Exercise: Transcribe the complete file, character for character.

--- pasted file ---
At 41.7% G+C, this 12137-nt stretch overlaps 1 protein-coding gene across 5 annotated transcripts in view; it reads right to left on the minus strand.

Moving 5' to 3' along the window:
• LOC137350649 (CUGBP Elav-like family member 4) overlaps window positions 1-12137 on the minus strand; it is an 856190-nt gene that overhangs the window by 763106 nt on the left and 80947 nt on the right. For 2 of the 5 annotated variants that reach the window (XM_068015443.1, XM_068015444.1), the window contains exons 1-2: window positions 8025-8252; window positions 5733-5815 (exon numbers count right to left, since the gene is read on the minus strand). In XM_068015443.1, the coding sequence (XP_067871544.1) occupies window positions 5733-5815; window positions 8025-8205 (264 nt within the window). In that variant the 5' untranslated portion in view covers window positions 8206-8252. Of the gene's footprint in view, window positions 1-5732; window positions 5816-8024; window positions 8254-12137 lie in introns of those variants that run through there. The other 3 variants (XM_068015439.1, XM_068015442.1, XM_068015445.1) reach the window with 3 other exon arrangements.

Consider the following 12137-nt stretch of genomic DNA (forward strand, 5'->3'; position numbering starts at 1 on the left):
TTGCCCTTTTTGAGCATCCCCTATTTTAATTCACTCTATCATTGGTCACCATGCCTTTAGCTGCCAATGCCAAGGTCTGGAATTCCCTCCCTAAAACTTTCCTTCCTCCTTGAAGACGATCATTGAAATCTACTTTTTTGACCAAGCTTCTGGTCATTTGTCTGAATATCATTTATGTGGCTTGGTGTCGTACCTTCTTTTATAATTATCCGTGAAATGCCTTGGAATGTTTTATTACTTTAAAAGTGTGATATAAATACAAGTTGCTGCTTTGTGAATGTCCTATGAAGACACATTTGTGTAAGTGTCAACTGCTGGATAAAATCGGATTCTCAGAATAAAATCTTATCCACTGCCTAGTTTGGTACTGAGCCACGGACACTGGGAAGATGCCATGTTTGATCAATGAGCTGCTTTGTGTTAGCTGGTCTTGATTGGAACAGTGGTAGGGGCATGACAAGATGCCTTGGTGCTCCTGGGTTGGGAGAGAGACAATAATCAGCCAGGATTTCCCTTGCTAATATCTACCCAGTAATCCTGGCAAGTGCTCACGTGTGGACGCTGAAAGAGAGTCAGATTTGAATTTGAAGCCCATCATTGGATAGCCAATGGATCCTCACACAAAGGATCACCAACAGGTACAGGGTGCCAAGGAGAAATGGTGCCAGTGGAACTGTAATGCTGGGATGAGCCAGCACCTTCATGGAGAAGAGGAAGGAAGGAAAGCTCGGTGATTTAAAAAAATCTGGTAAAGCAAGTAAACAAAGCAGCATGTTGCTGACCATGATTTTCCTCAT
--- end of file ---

At 41.7% G+C, this 12137-nt stretch overlaps 1 protein-coding gene across 5 annotated transcripts in view; it reads right to left on the minus strand.

Moving 5' to 3' along the window:
• LOC137350649 (CUGBP Elav-like family member 4) overlaps window positions 1-12137 on the minus strand; it is an 856190-nt gene that overhangs the window by 763106 nt on the left and 80947 nt on the right. For 2 of the 5 annotated variants that reach the window (XM_068015443.1, XM_068015444.1), the window contains exons 1-2: window positions 8025-8252; window positions 5733-5815 (exon numbers count right to left, since the gene is read on the minus strand). In XM_068015443.1, the coding sequence (XP_067871544.1) occupies window positions 5733-5815; window positions 8025-8205 (264 nt within the window). In that variant the 5' untranslated portion in view covers window positions 8206-8252. Of the gene's footprint in view, window positions 1-5732; window positions 5816-8024; window positions 8254-12137 lie in introns of those variants that run through there. The other 3 variants (XM_068015439.1, XM_068015442.1, XM_068015445.1) reach the window with 3 other exon arrangements.

Consider the following 12137-nt stretch of genomic DNA (forward strand, 5'->3'; position numbering starts at 1 on the left):
TTGCCCTTTTTGAGCATCCCCTATTTTAATTCACTCTATCATTGGTCACCATGCCTTTAGCTGCCAATGCCAAGGTCTGGAATTCCCTCCCTAAAACTTTCCTTCCTCCTTGAAGACGATCATTGAAATCTACTTTTTTGACCAAGCTTCTGGTCATTTGTCTGAATATCATTTATGTGGCTTGGTGTCGTACCTTCTTTTATAATTATCCGTGAAATGCCTTGGAATGTTTTATTACTTTAAAAGTGTGATATAAATACAAGTTGCTGCTTTGTGAATGTCCTATGAAGACACATTTGTGTAAGTGTCAACTGCTGGATAAAATCGGATTCTCAGAATAAAATCTTATCCACTGCCTAGTTTGGTACTGAGCCACGGACACTGGGAAGATGCCATGTTTGATCAATGAGCTGCTTTGTGTTAGCTGGTCTTGATTGGAACAGTGGTAGGGGCATGACAAGATGCCTTGGTGCTCCTGGGTTGGGAGAGAGACAATAATCAGCCAGGATTTCCCTTGCTAATATCTACCCAGTAATCCTGGCAAGTGCTCACGTGTGGACGCTGAAAGAGAGTCAGATTTGAATTTGAAGCCCATCATTGGATAGCCAATGGATCCTCACACAAAGGATCACCAACAGGTACAGGGTGCCAAGGAGAAATGGTGCCAGTGGAACTGTAATGCTGGGATGAGCCAGCACCTTCATGGAGAAGAGGAAGGAAGGAAAGCTCGGTGATTTAAAAAAATCTGGTAAAGCAAGTAAACAAAGCAGCATGTTGCTGACCATGATTTTCCTCAT